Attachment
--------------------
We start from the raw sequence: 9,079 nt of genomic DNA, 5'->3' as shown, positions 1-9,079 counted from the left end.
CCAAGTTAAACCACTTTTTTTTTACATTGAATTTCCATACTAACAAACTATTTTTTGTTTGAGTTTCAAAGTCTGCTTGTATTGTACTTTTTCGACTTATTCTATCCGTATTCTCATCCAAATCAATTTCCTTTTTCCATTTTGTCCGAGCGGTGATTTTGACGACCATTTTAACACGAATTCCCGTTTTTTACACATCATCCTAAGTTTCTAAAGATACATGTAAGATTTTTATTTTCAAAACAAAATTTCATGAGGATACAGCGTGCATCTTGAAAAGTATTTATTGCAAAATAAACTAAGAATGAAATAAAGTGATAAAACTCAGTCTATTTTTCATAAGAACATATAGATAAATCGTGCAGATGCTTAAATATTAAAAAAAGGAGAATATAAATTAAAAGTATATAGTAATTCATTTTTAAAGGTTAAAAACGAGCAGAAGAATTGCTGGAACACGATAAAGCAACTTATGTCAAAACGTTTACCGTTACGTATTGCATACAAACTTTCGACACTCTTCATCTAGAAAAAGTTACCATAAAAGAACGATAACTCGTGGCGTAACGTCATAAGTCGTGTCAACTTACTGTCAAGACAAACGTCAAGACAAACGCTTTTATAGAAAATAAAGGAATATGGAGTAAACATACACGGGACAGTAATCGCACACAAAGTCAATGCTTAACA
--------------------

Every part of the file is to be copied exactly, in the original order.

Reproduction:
We start from the raw sequence: 9,079 nt of genomic DNA, 5'->3' as shown, positions 1-9,079 counted from the left end.
CCAAGTTAAACCACTTTTTTTTTACATTGAATTTCCATACTAACAAACTATTTTTTGTTTGAGTTTCAAAGTCTGCTTGTATTGTACTTTTTCGACTTATTCTATCCGTATTCTCATCCAAATCAATTTCCTTTTTCCATTTTGTCCGAGCGGTGATTTTGACGACCATTTTAACACGAATTCCCGTTTTTTACACATCATCCTAAGTTTCTAAAGATACATGTAAGATTTTTATTTTCAAAACAAAATTTCATGAGGATACAGCGTGCATCTTGAAAAGTATTTATTGCAAAATAAACTAAGAATGAAATAAAGTGATAAAACTCAGTCTATTTTTCATAAGAACATATAGATAAATCGTGCAGATGCTTAAATATTAAAAAAAGGAGAATATAAATTAAAAGTATATAGTAATTCATTTTTAAAGGTTAAAAACGAGCAGAAGAATTGCTGGAACACGATAAAGCAACTTATGTCAAAACGTTTACCGTTACGTATTGCATACAAACTTTCGACACTCTTCATCTAGAAAAAGTTACCATAAAAGAACGATAACTCGTGGCGTAACGTCATAAGTCGTGTCAACTTACTGTCAAGACAAACGTCAAGACAAACGCTTTTATAGAAAATAAAGGAATATGGAGTAAACATACACGGGACAGTAATCGCACACAAAGTCAATGCTTAACA